Perhaps you need to tell him that if he doesn't make his mind up one way or another soon, his continued prevarications might bring about the very thing that he is most afraid of.

ItWasntMyFault Tue 11-May-21 16:24:33

What sort of life stage are you at?

2 years, if you're late 30s and want children could seem a long time, but if you're early 20s or early 50s then not very long, especially over lockdown.

Michaelangelo467 Tue 11-May-21 16:24:56

Are you sure YOU want HIM? I would only be happy with someone who was proud to be with me and eager to share their life with me. I, personally, wouldn’t be happy in a relationship where I didn’t feel wanted.

Have a really hard look at what will make you happy. Can you really be happy together? Is he able to make you feel wanted, cherished, loved? He might be a great guy but is he the right guy for you - it’s not just him deciding now, you need to be sure he is the right person for you.

Annasgirl Tue 11-May-21 16:27:00

HI Op,

Can I just say what life has taught me

1. If a man loves you, he knows and he wants you.
I have had friends stay YEARS with "commitment-phobes" and then the commitment-phobe leaves them to marry someone else instantly.

2. You have a right to have what you want happen in your life.
Please do not end up as one of those women on MN who tell us after 2 DC that they are still waiting for a proposal and a commitment

3. You need to value yourself. You need to set boundaries. If you are afraid to tell a man what you want in life, he is not the right man for you. You should never put your wishes second to his. He has a right to his wishes, but no way should you devote your fertile years to a man who is stalling you.

4. The right man makes relationships easy - this is not easy for you, and you are asking on here because you know it is not right.

Please do not take him back - he hesitated, that is all you need to know.

The right man, who will jump with you, is out there.

stubbedtoe Tue 11-May-21 16:30:47

I know it's very easy to look at a snippet from one question and make a judgement, but it's not a case of some pushy lady forcing some damaged man into things he doesn't want.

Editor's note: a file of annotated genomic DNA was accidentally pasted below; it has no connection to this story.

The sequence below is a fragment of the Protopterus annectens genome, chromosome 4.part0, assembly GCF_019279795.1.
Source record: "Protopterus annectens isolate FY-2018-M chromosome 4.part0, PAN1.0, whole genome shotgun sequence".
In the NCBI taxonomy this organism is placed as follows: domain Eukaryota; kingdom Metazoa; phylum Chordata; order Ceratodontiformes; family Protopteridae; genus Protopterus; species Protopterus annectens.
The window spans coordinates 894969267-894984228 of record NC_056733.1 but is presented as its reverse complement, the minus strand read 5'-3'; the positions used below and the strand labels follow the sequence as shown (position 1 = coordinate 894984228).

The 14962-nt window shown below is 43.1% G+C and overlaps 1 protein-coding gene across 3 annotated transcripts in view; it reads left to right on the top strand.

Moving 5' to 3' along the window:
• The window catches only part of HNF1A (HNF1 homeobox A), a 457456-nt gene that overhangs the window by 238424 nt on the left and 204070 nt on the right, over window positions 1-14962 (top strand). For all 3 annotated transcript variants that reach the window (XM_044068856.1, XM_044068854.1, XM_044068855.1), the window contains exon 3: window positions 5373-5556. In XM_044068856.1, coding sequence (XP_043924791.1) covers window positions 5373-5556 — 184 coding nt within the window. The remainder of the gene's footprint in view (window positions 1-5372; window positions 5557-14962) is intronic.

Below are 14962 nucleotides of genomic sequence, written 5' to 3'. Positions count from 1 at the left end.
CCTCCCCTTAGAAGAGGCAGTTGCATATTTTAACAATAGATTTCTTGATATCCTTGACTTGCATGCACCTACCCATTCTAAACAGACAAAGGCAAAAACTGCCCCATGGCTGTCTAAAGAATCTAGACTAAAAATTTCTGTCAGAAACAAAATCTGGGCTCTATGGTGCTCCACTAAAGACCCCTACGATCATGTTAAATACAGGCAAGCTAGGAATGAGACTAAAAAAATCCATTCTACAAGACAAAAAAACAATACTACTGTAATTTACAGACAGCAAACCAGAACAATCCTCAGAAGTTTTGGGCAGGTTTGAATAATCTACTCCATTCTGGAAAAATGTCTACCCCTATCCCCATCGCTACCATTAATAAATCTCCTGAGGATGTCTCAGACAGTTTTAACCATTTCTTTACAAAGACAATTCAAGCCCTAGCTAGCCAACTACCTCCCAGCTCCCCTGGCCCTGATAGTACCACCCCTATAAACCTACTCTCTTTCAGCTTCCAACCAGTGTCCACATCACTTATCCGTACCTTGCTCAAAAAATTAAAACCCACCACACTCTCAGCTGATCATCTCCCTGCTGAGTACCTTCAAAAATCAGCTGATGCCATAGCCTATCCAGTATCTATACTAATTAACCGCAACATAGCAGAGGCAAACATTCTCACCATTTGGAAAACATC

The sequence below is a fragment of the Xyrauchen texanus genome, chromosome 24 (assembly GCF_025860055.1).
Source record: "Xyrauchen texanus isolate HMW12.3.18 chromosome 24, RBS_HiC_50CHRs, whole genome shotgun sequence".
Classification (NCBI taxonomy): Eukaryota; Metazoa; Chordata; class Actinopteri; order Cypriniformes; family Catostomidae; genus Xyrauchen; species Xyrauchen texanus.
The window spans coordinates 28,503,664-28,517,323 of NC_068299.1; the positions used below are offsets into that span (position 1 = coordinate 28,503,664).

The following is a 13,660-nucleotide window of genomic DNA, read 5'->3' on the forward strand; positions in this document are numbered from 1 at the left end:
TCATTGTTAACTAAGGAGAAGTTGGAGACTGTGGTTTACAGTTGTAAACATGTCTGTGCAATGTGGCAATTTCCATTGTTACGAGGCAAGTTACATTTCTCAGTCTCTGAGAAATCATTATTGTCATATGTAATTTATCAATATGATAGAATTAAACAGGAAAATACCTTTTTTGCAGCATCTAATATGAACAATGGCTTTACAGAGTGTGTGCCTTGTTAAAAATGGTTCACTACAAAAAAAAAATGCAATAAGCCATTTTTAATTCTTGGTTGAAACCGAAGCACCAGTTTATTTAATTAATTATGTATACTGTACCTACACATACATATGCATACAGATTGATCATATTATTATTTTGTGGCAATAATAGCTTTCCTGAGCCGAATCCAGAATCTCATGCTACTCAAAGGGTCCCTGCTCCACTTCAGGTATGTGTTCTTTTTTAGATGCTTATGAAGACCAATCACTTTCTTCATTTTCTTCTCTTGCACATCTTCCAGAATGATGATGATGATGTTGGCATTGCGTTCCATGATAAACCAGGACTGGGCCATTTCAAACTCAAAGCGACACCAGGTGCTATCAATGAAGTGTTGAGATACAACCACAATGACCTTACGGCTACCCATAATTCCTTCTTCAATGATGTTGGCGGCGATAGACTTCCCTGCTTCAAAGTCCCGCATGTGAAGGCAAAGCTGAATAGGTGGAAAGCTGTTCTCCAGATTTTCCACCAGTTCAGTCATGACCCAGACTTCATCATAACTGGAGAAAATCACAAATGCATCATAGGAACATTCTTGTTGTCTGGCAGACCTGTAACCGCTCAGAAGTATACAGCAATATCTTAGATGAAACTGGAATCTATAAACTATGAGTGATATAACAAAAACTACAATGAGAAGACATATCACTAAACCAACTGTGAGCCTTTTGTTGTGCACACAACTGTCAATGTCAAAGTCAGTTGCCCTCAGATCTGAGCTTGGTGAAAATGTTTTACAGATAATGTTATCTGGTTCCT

I knew six months into the relationship that he had intimacy issues and fear of commitment and I very kindly, gently, went to him and told him I recognised it and had empathy but I was very worried about getting further in the relationship because I had concerns it would be painful for me.

He told me he realised he had issues he needed to fix, but he was in love with me and our relationship was loving and positive in a way he had never experienced before, and if I was game, he wanted to try.

I haven't been sitting there barking out orders, but over two years my life has been hugely affected by this. In practical terms, there are elements of life we all get excited about - going on holiday with a boyfriend, sharing Christmas together, waking up next to him every morning. These are natural parts of falling in love with the right person and enjoying it.

Its been marred all the way through by having to deal with someone who wants those things but simultaneously finds them terrifying.

He's 41 and is finally healing, in therapy, learning about himself and working through his wounds to have a healthy, intimate attachment to me and that took a massive amount of love, sacrifice and patience on my behalf.

I have put so much love into this relationship, so much. I never wanted a fixer-upper, I'm not the rescuing type, but I really properly love him and saw that we would be so happy together (which we are)/

If you read the responses here, some say "walk away, what a waste of life" and others say "be patient, poor guy" and that's a pretty good reflection of how I feel inside because it is honestly so difficult to love someone who is afraid of love.

Yes, I was wrong to breakup with him lots of times but others would argue I was wrong not to break up with him and not turn back. It's very difficult to experience what it feels like for someone to hesitate to fully love you.

It means you miss out on living fully, not just as a couple but individually. There's so much joy in the process of falling in love and starting a life with someone and it's hurtful when they put obstacles between that all the time.

OP’s posts: |
Josesv Tue 11-May-21 16:38:18